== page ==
Cultivated renewable resources: Innovation, sustainable intensiﬁcation, and integrated landscape approaches Food production will need to increase by 75 percent between 2010 and 2050 to cope with rising demand caused by population and income growth and changes in the structure of demand. As incomes increase, demand for higher-value horticultural and livestock products is likely to increase by more than direct demand for staples; demand for livestock products will likely increase 85 percent between 2010 and 2030 (Foresight 2011). Yet hunger remains a challenge: 800 million people in the world remain food insecure. Improving agricultural productivity and access to food remain core elements of an inclusive growth agenda. For cultivated renewable resources, the main policy challenges are to support sustainable increases in productivity and resource-efficient production by focusing on innovation, increasing efficiency in input use, regulating pollution, and ensuring that smallholder farming more fully realizes its potential, especially in lower-income developing countries. In the future, a larger share of fish and wood products is likely to come from aquaculture and plantation forestry than from natural forests or wild fi sheries, further increasing the importance of sustainable management of cultivated renewable resources in meeting green growth objectives.
Agriculture, including livestock Agricultural production is strongly affected by how natural capital—especially energy, land, water, forest, marine, and coastal systems—is managed. Agriculture, including livestock, accounts for 70 percent of fresh water consumption and 40 percent of land area. Many agricultural systems depend heavily on fossil fuels for nitrogen fertilizer, crop husbandry, harvesting, transport, and pumping water for irrigation. Thus, food and fossil fuel energy prices are closely
linked. There are synergies and tradeoffs between maximizing production of food at low cost and conserving the environment. These synergies need to be maximized and the tradeoffs managed. Strategies in support of a green growth agenda for agriculture need to differentiate between agriculture-dependent, transitioning, and urbanized economies and between land and water–dependent and land and water–abundant ecosystems and countries. In agriculture-dependent countries, agricultural productivity and inclusive growth are closely related: GDP growth in these sectors is estimated to benefit the poor two to four times as much as GDP growth in other sectors (World Bank 2007a). Four elements may be considered in a green growth strategy for agriculture. Increasing productivity while improving land and water m an age me nt. Intensification—producing more with less— has been responsible for the dramatic rise in global cereal yields in recent decades. From 1960 to 2010, rice yields rose 250 percent (from 1.8 to nearly 4.5 tons per hectare [Dobermann and others 2008; International Rice Research Institute data]), while between 1965 and 2000 cultivated land area increased by just 20 percent (from 125 million to 150 million hectares [Khush and Virk 2005]). Attaining the same production increase with no growth in yields would have required increasing the area planted with rice to 300 million hectares, reducing further land availability for wetland or watershed protection functions. Extensive, poorly managed agricultural and grazing systems, often related to poverty and lack of access to fi nance or knowledge, contribute to the land degradation and loss of soil fertility described above. Sustainable intensification can protect biodiversity, reduce deforestation, save water, and reduce greenhouse gas emissions. By integrating improved land, soil, and water management measures into production systems, such intensive systems can also increase productivity while maintaining and even enhancing the value of natural capital.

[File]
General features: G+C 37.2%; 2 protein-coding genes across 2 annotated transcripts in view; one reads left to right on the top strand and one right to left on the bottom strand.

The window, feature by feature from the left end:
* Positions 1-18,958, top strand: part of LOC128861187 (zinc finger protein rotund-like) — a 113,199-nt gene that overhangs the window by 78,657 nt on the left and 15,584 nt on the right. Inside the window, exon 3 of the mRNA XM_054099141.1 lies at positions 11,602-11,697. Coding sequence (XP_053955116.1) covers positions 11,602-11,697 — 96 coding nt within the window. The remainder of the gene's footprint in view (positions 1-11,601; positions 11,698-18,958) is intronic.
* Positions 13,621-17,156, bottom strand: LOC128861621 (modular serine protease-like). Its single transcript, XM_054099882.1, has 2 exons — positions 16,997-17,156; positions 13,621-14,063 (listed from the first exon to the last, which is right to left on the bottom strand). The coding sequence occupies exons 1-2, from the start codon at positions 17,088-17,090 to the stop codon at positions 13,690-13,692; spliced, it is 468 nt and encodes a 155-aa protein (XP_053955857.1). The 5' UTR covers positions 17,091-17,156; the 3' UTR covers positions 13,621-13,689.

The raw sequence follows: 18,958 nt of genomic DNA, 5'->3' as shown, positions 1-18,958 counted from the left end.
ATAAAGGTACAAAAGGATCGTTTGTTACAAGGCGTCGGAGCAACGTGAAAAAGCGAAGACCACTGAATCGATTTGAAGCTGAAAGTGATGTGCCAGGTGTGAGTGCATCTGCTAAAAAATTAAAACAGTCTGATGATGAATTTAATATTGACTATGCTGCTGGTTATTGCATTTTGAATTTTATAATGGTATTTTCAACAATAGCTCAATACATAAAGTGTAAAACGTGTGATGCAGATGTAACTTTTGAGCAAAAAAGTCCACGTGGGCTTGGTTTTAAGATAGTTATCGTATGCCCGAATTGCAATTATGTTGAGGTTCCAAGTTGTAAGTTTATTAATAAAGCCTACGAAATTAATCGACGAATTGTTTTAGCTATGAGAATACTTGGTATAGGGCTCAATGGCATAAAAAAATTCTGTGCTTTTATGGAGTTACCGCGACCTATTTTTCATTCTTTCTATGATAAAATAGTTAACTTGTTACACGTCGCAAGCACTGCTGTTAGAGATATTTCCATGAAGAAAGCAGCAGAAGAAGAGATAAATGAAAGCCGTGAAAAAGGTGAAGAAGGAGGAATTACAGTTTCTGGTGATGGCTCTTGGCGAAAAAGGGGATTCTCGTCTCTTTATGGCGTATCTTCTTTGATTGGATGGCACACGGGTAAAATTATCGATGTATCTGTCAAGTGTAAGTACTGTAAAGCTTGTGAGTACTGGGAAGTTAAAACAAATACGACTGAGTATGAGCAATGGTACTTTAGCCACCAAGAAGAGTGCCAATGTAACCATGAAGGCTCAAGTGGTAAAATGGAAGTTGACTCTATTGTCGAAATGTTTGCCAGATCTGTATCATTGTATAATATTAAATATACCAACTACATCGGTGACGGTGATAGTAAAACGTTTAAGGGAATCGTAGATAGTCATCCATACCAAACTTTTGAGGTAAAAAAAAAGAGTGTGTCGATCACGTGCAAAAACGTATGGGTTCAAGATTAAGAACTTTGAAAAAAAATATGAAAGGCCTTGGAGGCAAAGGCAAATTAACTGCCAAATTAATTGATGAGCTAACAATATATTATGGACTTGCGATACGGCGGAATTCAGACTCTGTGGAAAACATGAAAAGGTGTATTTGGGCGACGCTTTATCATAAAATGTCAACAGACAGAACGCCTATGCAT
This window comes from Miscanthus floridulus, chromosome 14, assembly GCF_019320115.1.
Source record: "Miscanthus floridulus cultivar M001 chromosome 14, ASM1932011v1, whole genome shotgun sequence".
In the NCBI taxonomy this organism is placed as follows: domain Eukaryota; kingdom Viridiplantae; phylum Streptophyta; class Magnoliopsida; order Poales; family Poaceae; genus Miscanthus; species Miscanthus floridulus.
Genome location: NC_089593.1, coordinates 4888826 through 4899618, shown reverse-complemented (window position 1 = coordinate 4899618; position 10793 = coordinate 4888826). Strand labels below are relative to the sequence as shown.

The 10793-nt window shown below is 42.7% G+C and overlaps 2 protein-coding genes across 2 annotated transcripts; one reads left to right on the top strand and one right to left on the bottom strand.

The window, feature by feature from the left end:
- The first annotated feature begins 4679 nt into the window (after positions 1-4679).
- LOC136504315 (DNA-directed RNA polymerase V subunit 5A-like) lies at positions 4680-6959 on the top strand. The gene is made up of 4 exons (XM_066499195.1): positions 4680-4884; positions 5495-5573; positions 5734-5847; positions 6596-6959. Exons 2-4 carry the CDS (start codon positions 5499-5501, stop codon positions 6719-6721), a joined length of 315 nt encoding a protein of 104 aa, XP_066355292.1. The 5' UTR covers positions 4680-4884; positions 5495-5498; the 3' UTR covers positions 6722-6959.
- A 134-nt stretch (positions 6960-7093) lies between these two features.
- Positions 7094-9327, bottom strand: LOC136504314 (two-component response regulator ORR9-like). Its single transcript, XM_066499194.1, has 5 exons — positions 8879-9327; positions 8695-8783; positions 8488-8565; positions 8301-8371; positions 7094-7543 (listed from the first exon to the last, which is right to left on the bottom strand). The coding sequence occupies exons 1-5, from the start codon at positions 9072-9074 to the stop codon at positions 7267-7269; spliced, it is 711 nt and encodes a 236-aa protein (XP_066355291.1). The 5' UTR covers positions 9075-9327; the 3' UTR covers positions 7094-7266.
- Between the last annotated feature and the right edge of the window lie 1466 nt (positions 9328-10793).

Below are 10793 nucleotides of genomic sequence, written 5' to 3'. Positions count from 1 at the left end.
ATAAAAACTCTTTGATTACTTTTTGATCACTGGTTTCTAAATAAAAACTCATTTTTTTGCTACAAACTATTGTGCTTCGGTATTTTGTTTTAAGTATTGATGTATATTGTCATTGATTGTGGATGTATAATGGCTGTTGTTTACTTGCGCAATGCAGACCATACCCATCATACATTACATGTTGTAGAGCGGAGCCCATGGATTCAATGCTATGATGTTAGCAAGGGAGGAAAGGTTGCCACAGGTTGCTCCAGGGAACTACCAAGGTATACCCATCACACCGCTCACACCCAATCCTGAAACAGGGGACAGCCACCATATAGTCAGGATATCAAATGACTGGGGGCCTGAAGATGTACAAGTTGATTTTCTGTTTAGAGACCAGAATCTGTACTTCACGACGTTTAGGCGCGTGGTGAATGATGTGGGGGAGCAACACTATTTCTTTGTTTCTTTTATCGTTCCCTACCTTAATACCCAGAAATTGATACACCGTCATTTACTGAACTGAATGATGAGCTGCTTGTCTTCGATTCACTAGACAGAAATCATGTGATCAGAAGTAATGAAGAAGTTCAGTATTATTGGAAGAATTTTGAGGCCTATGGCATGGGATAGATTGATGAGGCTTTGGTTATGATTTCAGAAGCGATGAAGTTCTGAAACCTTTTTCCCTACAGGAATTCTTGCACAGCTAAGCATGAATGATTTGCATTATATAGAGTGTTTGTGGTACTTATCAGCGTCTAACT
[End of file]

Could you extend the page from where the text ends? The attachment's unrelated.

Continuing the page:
Published on May 23, 2012
As the global population heads toward 9 billion by 2050, decisions made today will lock countries into growth patterns that may or may not b...